Herb: Wild Celery

Latin name: Apium graveolens

Family: Umbelliferae

Medicinal use of Wild Celery:

Wild celery has a long history of medicinal and food use. it is an aromatic bitter tonic herb that reduces blood pressure, relieves indigestion, stimulates the uterus and is anti-inflammatory. The ripe seeds, herb and root are aperient, carminative, diuretic, emmenagogue, galactogogue, nervine, stimulant and tonic. Wild celery is said to be useful in cases of hysteria, promoting restfulness and sleep and diffusing through the system a mild sustaining influence. The herb should not be prescribed for pregnant women. Seeds purchased for cultivation purposes are often dressed with a fungicide, they should not be used for medicinal purposes. The root is harvested in the autumn and can be used fresh or dried. The whole plant is harvested when fruiting and is usually liquidized to extract the juice. The seeds are harvested as they ripen and are dried for later use. An essential oil obtained from the plant has a calming effect on the central nervous system. Some of its constituents have antispasmodic, sedative and anticonvulsant actions. It has been shown to be of value in treating high blood pressure. A homeopathic remedy is made from the herb. It is used in treating rheumatism and kidney complaints.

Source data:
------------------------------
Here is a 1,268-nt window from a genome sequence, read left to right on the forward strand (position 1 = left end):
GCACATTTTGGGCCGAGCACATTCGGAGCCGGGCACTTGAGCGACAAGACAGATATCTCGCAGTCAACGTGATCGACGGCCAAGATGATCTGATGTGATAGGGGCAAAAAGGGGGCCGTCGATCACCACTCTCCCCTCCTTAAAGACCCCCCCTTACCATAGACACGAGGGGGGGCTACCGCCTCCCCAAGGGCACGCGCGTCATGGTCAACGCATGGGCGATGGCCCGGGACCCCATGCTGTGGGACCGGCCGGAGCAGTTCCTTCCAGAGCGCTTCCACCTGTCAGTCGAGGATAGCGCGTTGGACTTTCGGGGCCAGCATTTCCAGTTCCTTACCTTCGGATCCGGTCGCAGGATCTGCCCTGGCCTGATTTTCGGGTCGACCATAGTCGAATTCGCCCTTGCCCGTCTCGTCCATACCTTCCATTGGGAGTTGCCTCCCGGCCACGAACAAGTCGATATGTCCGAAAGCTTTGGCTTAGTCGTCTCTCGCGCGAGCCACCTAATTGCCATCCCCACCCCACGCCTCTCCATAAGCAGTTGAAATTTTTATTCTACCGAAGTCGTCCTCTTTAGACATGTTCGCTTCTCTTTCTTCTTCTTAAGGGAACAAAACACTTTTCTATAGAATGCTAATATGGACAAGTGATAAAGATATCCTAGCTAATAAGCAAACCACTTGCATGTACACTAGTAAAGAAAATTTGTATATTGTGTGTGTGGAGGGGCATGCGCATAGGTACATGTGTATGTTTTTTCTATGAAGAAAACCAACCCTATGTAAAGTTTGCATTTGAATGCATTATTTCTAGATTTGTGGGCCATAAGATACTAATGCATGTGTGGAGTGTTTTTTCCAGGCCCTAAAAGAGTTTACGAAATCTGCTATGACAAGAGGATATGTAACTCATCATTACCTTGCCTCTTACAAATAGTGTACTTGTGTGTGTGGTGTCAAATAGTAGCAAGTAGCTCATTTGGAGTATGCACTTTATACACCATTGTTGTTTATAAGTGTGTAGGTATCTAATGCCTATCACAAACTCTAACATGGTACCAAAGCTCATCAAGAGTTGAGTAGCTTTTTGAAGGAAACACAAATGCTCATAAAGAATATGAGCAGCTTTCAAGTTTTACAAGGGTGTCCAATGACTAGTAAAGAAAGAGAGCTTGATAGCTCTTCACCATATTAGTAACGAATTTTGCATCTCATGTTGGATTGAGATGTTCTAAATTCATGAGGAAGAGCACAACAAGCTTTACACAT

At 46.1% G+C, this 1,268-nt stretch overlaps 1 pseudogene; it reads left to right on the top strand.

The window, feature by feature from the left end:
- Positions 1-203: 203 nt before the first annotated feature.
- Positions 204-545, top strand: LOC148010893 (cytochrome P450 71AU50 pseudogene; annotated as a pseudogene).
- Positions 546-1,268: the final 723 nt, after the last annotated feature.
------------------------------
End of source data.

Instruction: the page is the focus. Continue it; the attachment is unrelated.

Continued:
Description of the plant:


60 cm
(2 feet)

June to


Habitat of the herb:

Ditches, by rivers and in other damp locations, especially near the sea in salt marshes.

Edible parts of Wild Celery:

Leaves - raw or cooked. Mainly used as a flavouring in soups etc. They can be eaten raw but have a very strong flavour. They are toxic if consumed in large amounts. Seed - a flavouring. Used in small quantities to flavour soups and stews. An essential oil from the seed is also used as a flavouring. Root - cooked.

Other uses of the herb:

The growing plant is an insect repellent, it repels the cabbage white butterfly so is a good companion for brassicas.

Propagation of Wild Celery:

Seed - sow spring or autumn in situ. If seed is in short supply it can be sown in a cold frame in spring. The seed can harbour certain diseases of celery, it is usually treated by seed companies before being sold but if you save your own seed you should make sure that only seed from healthy plants is used.

Cultivation of the herb:

Ditches, by rivers and in other damp locations, especially near the sea in salt marshes.

Known hazards of Apium graveolens:

If the plant is infected with the fungus Sclerotinia sclerotiorum, skin contact with the sap can cause dermatitis in sensitive people. This is more likely to happen to Caucasians.

Plant information taken from the Plants For A Future.